This morning, on a rare day off I spent a few hours on the sofa, listening to music and catching up on the online world – on Facebook, twitter, emails, blogs etc. I saw a few tweets and then got into a conversation with some friends/people I’ve been connected with for a long time. And we were talking about it being World Mental Health Day.

And I got thinking about my experience. My experiences. Of mental health issues, and specifically of having mental health issues and being in a church on and off over the years.

I tweeted under the hashtag myself. A tweet that celebrated the amazing CPN I had involved in my life for 18 months, who I learnt to trust and like, without whom I’d have been dead (literally – he broke into my flat when I didn’t turn up for an appt and found me unconscious having OD’d).

And a couple of tweets that acknowledged the pain of churches that have gotten it SO wrong over the years whilst acknowledging that there are some that do get it right.

Then I wrote and tweeted this –

‘My name is Helen. I have PTSD & struggle with depression. I am not a freak and I am not demon possessed. #WorldMentalHealthDay #EndTheStigma’

Why?

Because I am not a freak.

And because my experience over the years has been of being told if I just prayed more, had more faith, or trusted God then I would not struggle with depression, or the issues surrounding the PTSD.

I’ve been told many times that I have demons. I’ve been told I am demon possessed. I’ve been told if I honoured God more/was more in love with Him then He would ‘take away’ the blackness.

I’ve been told by a Pastor that if I was truly a Christian my story would be erased from my mind, and I would not suffer because of it, therefor depression should not be a part of my life.

I’ve been told by another one that I was too much for him, their church, and probably God because the ‘Devil’ really had hold of me.

I’ve been told many things.

And we wonder why people fear being open and honest about mental health issues they face.

We wonder why the last place a person would think about going when in mental health distress is a church.

And we wonder why people end up more hurt and damaged by the responses of people, who not only misunderstand but who are often wilfully ignorant of the wider issues.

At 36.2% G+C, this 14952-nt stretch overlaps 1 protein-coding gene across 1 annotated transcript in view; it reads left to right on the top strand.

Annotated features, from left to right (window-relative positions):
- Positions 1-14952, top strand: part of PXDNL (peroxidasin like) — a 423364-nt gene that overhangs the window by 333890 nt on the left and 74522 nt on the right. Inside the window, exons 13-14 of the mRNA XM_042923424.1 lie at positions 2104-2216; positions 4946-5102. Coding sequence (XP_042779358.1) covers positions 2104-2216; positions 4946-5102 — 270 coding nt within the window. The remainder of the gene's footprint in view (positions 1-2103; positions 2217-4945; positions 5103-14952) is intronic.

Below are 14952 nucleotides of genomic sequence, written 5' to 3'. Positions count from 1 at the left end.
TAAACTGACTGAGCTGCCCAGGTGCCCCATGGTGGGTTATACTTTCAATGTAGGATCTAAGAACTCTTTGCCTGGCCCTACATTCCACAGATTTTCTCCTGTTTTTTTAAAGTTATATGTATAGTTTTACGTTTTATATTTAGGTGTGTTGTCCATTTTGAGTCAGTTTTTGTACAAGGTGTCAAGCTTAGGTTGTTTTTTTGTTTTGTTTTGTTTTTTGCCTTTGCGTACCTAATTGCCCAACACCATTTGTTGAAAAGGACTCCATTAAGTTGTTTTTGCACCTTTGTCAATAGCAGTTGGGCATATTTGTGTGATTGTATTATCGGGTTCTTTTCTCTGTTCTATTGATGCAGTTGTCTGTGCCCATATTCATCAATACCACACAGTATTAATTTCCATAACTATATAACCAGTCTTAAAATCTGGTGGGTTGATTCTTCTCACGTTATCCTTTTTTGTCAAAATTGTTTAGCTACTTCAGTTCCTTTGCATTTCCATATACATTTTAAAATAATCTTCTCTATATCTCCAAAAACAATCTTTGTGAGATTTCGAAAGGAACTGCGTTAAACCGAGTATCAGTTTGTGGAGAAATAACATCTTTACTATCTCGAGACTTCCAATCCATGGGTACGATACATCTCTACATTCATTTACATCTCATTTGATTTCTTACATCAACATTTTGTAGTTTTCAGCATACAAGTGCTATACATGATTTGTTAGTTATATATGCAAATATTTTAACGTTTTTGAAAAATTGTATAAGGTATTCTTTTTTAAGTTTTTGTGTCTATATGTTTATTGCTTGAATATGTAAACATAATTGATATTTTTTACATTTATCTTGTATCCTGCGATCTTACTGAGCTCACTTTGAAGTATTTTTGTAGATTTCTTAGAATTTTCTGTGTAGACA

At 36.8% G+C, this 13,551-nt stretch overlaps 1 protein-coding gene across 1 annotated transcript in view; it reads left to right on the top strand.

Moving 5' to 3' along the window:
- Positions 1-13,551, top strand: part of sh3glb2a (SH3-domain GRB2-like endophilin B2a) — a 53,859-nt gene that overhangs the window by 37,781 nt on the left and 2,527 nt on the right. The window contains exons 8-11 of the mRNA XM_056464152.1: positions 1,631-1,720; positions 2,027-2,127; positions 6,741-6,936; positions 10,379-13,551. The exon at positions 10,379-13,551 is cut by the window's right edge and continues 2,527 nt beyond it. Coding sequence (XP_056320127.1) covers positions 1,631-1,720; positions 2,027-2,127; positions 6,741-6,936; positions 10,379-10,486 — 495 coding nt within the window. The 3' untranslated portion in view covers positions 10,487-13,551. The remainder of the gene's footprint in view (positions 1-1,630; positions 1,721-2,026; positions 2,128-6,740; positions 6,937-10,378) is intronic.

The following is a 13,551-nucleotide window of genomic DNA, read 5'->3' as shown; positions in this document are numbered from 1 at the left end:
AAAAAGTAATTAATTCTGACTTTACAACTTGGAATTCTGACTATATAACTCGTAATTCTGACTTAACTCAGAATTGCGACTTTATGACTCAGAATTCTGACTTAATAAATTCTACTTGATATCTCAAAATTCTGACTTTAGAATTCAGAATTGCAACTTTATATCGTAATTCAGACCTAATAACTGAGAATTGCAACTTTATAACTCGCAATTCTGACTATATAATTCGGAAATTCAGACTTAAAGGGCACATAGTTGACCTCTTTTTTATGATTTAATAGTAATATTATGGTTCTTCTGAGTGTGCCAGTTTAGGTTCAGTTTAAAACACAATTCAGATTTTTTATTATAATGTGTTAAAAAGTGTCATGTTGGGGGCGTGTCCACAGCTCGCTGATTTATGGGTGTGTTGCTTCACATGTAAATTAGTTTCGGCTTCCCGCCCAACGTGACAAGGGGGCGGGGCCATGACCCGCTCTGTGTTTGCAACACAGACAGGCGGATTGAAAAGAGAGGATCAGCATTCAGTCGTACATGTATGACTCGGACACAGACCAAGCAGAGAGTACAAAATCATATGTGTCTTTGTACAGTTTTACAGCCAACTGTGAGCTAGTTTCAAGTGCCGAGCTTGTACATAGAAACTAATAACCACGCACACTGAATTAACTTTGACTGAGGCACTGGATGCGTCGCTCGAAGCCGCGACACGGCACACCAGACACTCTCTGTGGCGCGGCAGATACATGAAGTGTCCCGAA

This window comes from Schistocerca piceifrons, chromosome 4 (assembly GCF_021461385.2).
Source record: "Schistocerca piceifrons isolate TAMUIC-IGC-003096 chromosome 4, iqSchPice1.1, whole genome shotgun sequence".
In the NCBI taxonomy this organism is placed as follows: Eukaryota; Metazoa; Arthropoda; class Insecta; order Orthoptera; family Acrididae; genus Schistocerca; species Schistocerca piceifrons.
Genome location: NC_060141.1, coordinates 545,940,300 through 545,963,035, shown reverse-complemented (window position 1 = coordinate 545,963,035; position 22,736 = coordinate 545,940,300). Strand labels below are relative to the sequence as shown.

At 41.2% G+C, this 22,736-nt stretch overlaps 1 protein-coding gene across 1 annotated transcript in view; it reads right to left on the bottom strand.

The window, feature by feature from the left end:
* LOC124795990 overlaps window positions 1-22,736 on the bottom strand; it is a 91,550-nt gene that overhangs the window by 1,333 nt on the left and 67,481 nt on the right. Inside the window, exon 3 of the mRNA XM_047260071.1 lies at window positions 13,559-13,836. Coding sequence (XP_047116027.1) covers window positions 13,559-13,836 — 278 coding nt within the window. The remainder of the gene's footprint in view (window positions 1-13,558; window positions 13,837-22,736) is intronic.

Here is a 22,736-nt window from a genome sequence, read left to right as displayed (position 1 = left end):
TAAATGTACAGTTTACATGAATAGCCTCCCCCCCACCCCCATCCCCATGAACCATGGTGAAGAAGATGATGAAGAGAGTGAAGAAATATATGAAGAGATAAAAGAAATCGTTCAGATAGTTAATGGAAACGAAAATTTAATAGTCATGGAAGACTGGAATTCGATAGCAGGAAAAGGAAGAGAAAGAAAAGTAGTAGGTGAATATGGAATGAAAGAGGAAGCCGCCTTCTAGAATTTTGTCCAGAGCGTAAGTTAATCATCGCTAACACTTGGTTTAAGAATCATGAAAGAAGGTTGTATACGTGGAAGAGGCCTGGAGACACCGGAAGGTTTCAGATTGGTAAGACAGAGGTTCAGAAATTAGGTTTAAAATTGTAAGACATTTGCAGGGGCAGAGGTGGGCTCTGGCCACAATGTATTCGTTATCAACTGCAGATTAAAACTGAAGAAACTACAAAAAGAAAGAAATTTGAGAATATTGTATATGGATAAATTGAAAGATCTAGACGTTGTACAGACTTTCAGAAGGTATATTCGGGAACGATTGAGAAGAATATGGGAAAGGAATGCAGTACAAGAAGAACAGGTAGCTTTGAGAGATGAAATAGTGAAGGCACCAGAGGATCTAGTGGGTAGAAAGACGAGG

Not long after I posted the ‘my name is Helen. I have …’ tweet I got a reply.

From a ‘well meaning’ Christian, who firstly started off by joking. It wasn’t massively funny, and I spent a couple of minutes before I replied trying to work out if they were being totally stupid or if behind their words were deeper meaning.

It didn’t take long to find out.

To find out that they believe I need ‘deliverance’.

It didn’t take long for them to tell me I am not experiencing freedom and victory (because they know me oh so well right? As if).

It took a matter of minutes for them to become another one of the very many people I’ve had in my life speaking dangerous untruths. Thankfully I am strong enough to respond/respond/answer back now. A few years ago I was not.

A few years ago, for me personally, someone coming at me with those views were damaging. Damaging to me, to my life, and to my relationship with God, and the church. It contributed to making it non existent.

After our little exchange, and after being told I don’t live in victory I got thinking about what ‘victory’ means. And what it looks like. And how it looks different and unique to every single person.

Victory to me is waking up every morning and being OK that I am alive.

Victory to me is putting one step in front of another and keeping on walking.

Victory to me is not self harming for 4.5 years, and not trying to kill myself.

Victory to me is being 7 years on from the day I was raped.

Victory to me is overcoming each and every battle as and when they come to confront me.

Victory to me is when someone (I know) touches me/gives me a hug and I don’t flinch, freeze, want to cry, or hit them.

Victory to me is in the overcoming of big things, but also in the very small, tiny day to day things too.

Victory to me is looking the world in the eyes, holding my head up high and knowing I have survived.

So how dare someone tell me I am not experiencing victory, because I do. I experience victory every single damn day.

And thankfully too, God is now in that victory too.

Mental Health Issues are so misunderstood and stigmatised in society generally, and that is no different within the church.

Whether its deliberate or just pure ignorance its not good enough.

And we cannot continue to brush the topic under the carpet.

People like me are everywhere. We are next to you on the bus, in the shops, in your work places. In your schools, your hospitals, your libraries, your Dr’s. Everywhere there are people, are people with mental health battles happening. And that includes in the church. My church. And your church.

If you are reading this I urge you to, if you haven’t already, begin to educate yourself. Begin to assess how you respond and support someone with mental health issues, especially within your faith community.

And I beg of you to consider spending time on working out how you effectively support someone.

Because believing we are demon possessed is wrong. And damaging, as I said above.

Learn to love. Learn to accept. Learn to walk along side us.

Learn what we need. And for each and every one of us it will be different. What I do guarantee though is that it won’t be being told we have demons.

We don’t.

My name IS Helen. I have PTSD & struggle with depression. I am NOT a freak. AND I AM NOT DEMON POSSESSED’